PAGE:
The primary function of advertising is to influence and trigger “call to action” amongst its consumers to buy something.
Advertising is an art of persuasion.
Understanding how persuasion techniques are used in advertising is a science to reckon.
Persuasion techniques can be either rational, irrational or emotional or combination of all three.
I am inspired to write this article post my recent Diwali vacation in India, I observed a strong trend in the market i.e. “Popular Indian sweets were replaced by chocolates.”
During Diwali, I received gifts from my friends and family members and there was one common factor running through most of the gifts i.e. chocolates.
My curiosity increased as these chocolates were both Indian and international.
Chocolates like Ferrero Rocher, wrapped in golden foil resembled popular Indian sweet called Ladoo, were selling like hot cakes.
On the other hand, there was virtually no Indian mithai, amongst the Diwali gifts I received this year.
(Read my article “most memorable ads from India”, click here )
So what caused this change in consumer buying pattern and habits?
Exposure to International advertising/ products and trends:
Chocolates are no longer merely kid stuff, which used to limit their appeal terribly. Brands such as Cadbury and Snickers, Amul have re-positioned chocolates as adult snacking options, which has brought in a fresh hunger for these products.
Almost all International brands like Lindt, Godiva, are now available in Indian cities. The economic and cultural growth also contributed in changing the trends, today middle income group has more money at their disposal than what they used to have 10-15 years back.
Indian youth today loves to experiment with products and are readily embracing western trends. They may look Indian but from their heart, they are very westernized and open in their thoughts.
Fake or spurious ingredients used in excess in traditional sweets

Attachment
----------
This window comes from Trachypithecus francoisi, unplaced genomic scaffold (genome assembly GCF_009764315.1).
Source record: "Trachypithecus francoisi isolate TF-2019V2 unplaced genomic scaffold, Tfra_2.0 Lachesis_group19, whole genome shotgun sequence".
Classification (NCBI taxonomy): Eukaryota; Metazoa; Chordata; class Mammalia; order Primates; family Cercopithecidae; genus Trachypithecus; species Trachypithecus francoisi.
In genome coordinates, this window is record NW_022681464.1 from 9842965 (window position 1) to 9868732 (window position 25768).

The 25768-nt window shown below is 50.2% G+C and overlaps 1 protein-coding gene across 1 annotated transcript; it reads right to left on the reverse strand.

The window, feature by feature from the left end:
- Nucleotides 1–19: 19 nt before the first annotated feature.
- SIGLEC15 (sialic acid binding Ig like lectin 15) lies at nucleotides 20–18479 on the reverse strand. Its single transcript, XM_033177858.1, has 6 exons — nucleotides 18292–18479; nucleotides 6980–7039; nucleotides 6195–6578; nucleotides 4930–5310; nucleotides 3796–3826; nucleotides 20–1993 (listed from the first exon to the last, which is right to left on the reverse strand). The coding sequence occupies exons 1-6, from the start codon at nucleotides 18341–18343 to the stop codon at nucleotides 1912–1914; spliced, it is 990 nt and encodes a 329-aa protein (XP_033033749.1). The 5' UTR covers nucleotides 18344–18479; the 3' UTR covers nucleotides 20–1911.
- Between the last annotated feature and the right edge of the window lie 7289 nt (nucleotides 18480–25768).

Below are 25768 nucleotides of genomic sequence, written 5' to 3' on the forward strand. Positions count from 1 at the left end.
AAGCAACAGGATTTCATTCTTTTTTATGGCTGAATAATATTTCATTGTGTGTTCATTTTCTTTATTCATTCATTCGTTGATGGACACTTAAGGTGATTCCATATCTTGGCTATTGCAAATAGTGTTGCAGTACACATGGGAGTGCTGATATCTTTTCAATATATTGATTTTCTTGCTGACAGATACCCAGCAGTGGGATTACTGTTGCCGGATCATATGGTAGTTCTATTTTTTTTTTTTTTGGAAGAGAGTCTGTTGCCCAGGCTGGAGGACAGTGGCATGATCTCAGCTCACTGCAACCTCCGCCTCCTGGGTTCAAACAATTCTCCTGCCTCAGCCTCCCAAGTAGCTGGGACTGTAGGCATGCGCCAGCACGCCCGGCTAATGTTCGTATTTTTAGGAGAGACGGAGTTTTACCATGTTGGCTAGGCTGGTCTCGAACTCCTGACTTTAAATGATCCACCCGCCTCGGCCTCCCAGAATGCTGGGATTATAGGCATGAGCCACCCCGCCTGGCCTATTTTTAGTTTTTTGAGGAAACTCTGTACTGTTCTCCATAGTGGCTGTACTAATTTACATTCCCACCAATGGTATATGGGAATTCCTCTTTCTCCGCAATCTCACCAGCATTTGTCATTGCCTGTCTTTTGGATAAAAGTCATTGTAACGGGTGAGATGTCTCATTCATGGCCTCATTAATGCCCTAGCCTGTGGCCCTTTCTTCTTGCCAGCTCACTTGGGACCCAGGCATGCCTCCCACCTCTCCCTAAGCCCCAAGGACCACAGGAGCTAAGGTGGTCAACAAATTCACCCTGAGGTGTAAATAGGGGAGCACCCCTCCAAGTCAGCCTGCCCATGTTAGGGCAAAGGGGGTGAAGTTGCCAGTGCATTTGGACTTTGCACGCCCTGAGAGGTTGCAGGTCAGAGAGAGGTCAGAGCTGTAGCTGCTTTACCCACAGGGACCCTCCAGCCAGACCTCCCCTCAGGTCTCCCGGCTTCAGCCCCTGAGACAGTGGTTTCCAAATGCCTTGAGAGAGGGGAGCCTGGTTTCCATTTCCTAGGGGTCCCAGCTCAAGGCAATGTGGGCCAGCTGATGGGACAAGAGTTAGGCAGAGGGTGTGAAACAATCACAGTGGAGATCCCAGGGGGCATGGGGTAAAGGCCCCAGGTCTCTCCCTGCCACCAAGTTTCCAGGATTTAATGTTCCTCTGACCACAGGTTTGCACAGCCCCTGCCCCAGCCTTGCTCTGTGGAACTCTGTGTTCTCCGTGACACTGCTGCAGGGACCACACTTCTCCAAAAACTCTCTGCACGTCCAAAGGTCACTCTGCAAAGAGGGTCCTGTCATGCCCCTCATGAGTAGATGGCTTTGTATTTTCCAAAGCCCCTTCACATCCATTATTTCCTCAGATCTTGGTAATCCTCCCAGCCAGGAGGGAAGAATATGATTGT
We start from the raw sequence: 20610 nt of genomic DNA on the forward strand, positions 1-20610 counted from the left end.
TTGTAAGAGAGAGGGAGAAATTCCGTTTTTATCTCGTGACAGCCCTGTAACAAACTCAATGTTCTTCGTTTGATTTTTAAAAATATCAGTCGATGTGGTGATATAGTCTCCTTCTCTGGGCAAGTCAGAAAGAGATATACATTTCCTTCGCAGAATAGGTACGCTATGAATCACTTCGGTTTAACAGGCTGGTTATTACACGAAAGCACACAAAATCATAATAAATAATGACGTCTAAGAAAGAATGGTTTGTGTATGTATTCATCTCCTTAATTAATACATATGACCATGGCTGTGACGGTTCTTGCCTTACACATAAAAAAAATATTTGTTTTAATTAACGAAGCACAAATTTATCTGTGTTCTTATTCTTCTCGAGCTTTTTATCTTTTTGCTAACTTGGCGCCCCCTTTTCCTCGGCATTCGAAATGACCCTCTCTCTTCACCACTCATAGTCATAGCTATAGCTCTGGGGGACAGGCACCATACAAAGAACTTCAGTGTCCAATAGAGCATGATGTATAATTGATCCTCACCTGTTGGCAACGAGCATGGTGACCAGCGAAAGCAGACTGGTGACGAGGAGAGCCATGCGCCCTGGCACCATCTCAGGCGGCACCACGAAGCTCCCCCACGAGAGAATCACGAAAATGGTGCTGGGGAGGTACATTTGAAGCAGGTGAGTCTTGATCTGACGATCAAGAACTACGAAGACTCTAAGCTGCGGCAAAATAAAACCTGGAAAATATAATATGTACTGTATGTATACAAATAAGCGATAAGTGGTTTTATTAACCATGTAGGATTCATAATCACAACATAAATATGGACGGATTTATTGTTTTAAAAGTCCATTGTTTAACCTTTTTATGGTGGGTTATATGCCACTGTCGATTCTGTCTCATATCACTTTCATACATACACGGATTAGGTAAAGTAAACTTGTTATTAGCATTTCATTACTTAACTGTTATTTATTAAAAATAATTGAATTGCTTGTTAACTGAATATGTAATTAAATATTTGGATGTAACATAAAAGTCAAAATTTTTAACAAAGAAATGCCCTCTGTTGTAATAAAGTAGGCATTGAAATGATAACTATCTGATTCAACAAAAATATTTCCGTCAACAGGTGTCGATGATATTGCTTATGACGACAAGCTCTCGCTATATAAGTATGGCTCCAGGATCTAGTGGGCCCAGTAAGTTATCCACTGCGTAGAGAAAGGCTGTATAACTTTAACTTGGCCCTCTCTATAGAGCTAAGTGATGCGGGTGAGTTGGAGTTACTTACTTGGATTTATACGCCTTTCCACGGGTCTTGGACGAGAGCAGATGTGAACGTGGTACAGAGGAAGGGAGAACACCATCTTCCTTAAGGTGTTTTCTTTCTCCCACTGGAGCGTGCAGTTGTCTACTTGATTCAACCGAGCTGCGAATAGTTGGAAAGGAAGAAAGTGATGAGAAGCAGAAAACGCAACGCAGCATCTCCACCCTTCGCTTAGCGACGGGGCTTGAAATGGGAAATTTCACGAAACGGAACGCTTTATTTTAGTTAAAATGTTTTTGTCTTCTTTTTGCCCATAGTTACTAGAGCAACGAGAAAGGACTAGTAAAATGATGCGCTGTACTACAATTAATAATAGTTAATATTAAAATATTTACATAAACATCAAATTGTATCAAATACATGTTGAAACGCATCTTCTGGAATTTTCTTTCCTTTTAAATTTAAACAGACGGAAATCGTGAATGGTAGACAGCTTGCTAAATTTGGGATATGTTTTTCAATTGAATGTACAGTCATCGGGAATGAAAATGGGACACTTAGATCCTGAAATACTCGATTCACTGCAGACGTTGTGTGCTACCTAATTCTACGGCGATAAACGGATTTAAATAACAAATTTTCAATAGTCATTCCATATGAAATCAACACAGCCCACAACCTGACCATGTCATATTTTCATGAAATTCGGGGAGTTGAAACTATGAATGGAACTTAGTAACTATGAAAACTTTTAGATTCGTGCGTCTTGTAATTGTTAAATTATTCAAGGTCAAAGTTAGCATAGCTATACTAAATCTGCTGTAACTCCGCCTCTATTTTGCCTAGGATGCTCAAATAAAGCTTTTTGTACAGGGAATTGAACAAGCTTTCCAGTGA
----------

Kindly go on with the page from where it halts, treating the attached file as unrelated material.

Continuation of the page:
Despite strict food regulations, small-town traders & sweet shops use spurious ingredients in the production of traditional sweets which causes various health complications on consumption.
Tapping of Emotions by advertisers
Mithai or sweets are synonymous with Happiness or special occasions.
Festivals, celebrations, traditional occasions like (childbirth, success in exams etc) are never in short supply in India.
Brands like Cadbury capitalized on this trend and change in consumption patterns and came up with a masterstroke communication strategy called “ Kuch metha ho jaaye”.
Endorsed by film actors and superstars, advertising helped the brand Cadbury to enter every Indian household, every festival, every occasion of happiness.
Tapping your hunger by providing you indulging snack on the go.
Brand Snickers recently emphasized this through its “Who are you when you’re hungry” campaign, based on the insight that hunger is relevant for everyone, regardless of age or mindset.
Communicating Health benefits of chocolates – More than symbol of love and affection
It is proven scientific fact that indulging in chocolate especially dark chocolates has some health benefits.
Check the article highlighting the benefits of chocolates
I am not promoting any chocolate brand nor its consumption but my intention is to drive a fact that how advertising when coupled with consumer’s insights (thanks to consumer research) not only create a demand for a category but also changes its consumer’s behavior and provide them with alternative product to become a part of their festivities and happy occasions.
Successful companies aim to build strong relationships with consumers so they can retain those consumers as long-term customers and maximize revenue opportunities.
I cannot end this article without showing this funny commercial of a chocolate brand which uses humor/ fun as an engagement hook.
It is the power of advertising that makes a western dominated category like chocolate to shed their western layers and become an integral part of Indian festivities and households.
I hope my experience and learning about how advertising influences behaviors would help and guide my fellow marketers who are on their way to carving a niche for their brands.
In case if any of my readers, need my help or inputs to carve out a communication strategy for their brands then I can be reached on firstname.lastname@example.org.
It would be my pleasure to help my marketing fraternity in growing the overall industry.
References: Book “storm the norm” by Anisha Motwani; Cadbury’s commercials on youtube, economic times.
About the author:
Ritesh Mohan is a passionate retail professional with over 19 years in the retail sector, handling some of the biggest brands in beauty, fashion and fragrances retail & FMCG sector. He has been instrumental in the growth of some of the regional brands as well in the Middle East region. He specializes in Retail management, Product development, Brand management, Retail Operations, Sales Management, Business Management & Empowering business owners with his wisdom & experience of around two decades in the industry.[/vc_column_text][/vc_column][/vc_row]